1 Golden-winged Warbler Vermivora chrysoptera
I found a dead male in my backyard today (May 15, 2011). I'm fairly certain that it hit a window and died. I did not see that, however. This seems to be a rather unusual siting. I have the bird in my freezer. I am going to donate it to Sul Ross State University (here in Alpine) to be incorporated into their vertebrate collection....unless, there is a more important suggestion.
The above notes are from an eBird entry by a resident of Alpine, TX. May 15, 2011 is not a typo.
On Monday, April 30 (2012), I was visiting with a professor from Sul Ross and the topic of dead birds came up. Not unusual, perhaps, but the excitement with which the topic was introduced certainly was. A few lovely specimens, mostly roadkill, were discussed - American Kestrel, Say's Phoebe, female Painted Bunting. And one Golden-winged Warbler. By nature, it is required that Eastern warbler ID be treated with skepticism. But, pass the zip-loc, please:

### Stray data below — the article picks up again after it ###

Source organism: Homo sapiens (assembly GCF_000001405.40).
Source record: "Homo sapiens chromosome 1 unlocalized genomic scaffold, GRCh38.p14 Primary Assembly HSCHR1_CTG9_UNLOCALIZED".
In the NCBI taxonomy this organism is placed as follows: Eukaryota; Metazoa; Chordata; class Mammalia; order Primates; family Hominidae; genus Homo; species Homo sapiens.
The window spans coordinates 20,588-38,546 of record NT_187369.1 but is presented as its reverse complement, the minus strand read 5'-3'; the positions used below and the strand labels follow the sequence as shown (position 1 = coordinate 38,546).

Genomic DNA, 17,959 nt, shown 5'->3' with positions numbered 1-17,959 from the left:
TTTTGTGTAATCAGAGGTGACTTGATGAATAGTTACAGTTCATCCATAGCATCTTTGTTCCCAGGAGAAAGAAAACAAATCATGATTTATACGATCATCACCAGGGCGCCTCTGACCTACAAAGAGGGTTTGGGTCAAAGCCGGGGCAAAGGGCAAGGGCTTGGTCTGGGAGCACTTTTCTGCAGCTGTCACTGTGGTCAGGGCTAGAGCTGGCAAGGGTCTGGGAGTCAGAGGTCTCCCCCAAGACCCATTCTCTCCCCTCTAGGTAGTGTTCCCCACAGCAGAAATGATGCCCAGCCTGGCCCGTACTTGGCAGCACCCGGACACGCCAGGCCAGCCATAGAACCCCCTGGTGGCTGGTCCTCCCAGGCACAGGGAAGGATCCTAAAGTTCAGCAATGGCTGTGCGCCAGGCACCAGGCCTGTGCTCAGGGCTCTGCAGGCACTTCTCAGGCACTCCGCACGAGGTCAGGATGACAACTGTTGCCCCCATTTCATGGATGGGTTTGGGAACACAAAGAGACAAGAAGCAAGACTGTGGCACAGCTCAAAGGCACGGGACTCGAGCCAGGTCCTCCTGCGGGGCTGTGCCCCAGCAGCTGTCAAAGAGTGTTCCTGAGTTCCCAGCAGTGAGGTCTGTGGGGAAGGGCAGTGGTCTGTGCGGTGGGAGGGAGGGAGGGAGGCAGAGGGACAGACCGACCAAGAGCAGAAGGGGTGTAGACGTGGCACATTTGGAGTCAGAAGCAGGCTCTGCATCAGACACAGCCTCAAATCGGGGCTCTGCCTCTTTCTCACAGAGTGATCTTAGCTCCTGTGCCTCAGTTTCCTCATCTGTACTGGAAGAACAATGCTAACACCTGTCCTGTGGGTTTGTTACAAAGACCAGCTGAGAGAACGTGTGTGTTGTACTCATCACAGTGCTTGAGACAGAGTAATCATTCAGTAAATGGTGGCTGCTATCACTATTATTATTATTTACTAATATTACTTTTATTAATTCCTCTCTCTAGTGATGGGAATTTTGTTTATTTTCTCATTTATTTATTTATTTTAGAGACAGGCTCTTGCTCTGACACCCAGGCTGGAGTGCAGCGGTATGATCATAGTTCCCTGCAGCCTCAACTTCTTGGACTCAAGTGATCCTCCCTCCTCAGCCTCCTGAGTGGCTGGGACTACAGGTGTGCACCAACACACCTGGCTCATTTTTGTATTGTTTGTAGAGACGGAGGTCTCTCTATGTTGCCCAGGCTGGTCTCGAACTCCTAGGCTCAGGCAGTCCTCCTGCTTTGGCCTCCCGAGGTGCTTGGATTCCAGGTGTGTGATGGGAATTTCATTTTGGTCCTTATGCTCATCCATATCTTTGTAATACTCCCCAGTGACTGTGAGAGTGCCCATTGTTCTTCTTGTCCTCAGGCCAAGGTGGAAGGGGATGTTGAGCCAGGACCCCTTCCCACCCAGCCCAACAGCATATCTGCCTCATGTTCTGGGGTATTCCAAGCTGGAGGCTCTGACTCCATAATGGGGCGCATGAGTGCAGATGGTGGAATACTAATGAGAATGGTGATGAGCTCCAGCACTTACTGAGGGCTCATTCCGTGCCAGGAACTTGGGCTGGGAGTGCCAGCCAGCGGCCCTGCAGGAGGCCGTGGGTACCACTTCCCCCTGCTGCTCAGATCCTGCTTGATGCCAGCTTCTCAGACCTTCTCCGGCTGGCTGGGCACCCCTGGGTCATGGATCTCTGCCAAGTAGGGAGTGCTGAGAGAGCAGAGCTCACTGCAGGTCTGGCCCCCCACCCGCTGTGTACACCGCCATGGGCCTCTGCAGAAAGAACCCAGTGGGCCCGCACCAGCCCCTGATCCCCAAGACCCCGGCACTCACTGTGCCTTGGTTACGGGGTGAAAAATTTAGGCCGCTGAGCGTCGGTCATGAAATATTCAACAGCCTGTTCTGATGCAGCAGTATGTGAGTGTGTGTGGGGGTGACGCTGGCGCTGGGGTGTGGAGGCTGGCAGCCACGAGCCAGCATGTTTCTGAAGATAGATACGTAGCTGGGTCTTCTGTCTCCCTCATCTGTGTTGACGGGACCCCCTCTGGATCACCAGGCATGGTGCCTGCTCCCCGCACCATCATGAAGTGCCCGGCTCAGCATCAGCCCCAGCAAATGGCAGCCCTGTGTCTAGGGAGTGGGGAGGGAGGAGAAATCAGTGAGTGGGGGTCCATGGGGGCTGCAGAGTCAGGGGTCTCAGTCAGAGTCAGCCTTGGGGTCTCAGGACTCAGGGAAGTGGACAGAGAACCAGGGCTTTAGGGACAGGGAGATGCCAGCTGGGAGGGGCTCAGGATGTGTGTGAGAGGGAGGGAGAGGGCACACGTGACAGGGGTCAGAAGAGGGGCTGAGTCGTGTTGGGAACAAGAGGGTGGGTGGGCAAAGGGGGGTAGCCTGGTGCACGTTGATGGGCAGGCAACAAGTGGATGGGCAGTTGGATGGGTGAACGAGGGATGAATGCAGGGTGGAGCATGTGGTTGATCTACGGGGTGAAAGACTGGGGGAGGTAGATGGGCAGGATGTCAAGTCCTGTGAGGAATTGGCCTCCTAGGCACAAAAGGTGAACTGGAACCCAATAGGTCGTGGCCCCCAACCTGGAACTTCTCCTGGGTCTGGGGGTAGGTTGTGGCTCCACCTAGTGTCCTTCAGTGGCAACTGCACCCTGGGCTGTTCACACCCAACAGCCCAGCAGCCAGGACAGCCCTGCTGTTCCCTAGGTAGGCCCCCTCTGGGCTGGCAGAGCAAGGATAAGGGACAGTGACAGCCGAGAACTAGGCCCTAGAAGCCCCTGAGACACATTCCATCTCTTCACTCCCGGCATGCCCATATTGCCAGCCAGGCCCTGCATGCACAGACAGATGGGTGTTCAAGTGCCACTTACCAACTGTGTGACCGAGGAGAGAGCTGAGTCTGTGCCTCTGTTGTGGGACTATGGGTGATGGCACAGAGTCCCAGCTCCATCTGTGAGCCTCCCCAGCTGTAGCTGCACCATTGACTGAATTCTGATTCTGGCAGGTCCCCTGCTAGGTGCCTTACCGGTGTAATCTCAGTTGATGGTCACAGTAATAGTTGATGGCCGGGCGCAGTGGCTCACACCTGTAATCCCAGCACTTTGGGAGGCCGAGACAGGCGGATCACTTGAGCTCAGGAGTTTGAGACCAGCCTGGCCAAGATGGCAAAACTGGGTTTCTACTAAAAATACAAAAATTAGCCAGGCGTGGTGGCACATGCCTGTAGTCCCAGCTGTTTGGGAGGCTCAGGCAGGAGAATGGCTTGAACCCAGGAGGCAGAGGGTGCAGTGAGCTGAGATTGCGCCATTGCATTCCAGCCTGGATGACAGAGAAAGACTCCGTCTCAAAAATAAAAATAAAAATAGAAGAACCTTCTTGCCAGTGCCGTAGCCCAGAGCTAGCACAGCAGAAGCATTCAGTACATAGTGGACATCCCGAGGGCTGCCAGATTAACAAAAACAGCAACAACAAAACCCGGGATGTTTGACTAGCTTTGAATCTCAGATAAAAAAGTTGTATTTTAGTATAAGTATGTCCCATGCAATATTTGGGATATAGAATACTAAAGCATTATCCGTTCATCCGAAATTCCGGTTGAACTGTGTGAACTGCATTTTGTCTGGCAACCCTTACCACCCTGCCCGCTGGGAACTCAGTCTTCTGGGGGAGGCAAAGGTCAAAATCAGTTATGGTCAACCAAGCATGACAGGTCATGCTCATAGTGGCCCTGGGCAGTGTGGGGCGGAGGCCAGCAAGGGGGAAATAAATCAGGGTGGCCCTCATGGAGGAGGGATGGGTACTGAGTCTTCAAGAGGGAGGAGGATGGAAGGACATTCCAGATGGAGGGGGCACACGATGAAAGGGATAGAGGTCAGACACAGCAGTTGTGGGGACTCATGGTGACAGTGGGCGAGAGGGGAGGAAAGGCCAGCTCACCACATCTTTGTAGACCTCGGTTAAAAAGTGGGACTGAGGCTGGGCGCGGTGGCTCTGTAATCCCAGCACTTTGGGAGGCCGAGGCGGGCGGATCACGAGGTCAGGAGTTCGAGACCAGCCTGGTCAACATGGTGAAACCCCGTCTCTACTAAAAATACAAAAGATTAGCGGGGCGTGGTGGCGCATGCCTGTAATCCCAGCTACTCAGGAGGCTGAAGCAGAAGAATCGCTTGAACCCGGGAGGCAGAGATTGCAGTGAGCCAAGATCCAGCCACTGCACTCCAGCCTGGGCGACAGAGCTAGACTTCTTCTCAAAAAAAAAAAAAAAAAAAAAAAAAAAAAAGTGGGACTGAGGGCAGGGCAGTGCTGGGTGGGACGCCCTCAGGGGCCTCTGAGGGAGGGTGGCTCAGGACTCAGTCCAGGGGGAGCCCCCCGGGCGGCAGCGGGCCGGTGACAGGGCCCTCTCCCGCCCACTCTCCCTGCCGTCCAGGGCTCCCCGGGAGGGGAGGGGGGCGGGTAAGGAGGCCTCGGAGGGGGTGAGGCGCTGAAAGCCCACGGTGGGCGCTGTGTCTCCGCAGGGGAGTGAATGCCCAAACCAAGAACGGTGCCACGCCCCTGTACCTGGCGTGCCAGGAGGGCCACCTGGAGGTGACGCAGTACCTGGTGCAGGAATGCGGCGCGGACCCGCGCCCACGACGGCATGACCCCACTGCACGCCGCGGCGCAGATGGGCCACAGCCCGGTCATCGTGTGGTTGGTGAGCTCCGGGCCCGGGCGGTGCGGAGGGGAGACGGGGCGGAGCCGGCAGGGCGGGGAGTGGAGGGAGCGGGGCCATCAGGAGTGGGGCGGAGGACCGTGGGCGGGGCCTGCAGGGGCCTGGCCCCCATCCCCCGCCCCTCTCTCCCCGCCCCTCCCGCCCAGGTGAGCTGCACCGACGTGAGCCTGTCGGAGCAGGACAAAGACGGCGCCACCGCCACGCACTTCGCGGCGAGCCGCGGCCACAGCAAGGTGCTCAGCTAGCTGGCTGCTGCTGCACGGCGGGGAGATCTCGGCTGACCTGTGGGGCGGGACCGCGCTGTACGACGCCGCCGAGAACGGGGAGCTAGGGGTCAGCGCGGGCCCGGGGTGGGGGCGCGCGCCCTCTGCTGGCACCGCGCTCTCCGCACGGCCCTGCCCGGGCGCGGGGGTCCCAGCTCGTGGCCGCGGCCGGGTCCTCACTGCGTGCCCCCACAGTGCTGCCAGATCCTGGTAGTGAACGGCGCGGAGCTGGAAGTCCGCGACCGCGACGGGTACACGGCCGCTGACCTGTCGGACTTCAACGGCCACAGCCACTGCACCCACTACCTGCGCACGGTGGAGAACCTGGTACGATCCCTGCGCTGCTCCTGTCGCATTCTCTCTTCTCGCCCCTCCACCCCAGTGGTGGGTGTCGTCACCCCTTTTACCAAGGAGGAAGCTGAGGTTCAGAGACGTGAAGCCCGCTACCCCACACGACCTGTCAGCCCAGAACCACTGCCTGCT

|Adult male Golden-winged Warbler. Indeed.|
Wow. That is a very Golden-winged Warbler. And it's really not supposed to be here:
So with great curiosity, and recalling last year's MASSIVE wave of emaciated creatures, I flipped the bird over for further inspection. Window-kill, as it was introduced to me, quickly proved otherwise. Emaciated, the bird was not. In fact, it had so much breast muscle and fat that it qualified as the healthiest dead bird of the last calendar year for this region (from our freezer's perspective). Unfortunately, a broken wing and a mangled leg indicated that if the bird struck a window, it was then finished off by a cat. One indoor/outdoor pet cat was confirmed.
For last year's drought related bird posts, see also:
The drying, the drought
In the meantime, pictures
One healthy bird that should have made it. Did not. I'm hoping it will go to TAMU, but it will ultimately be up to Sul Ross State University faculty and friends...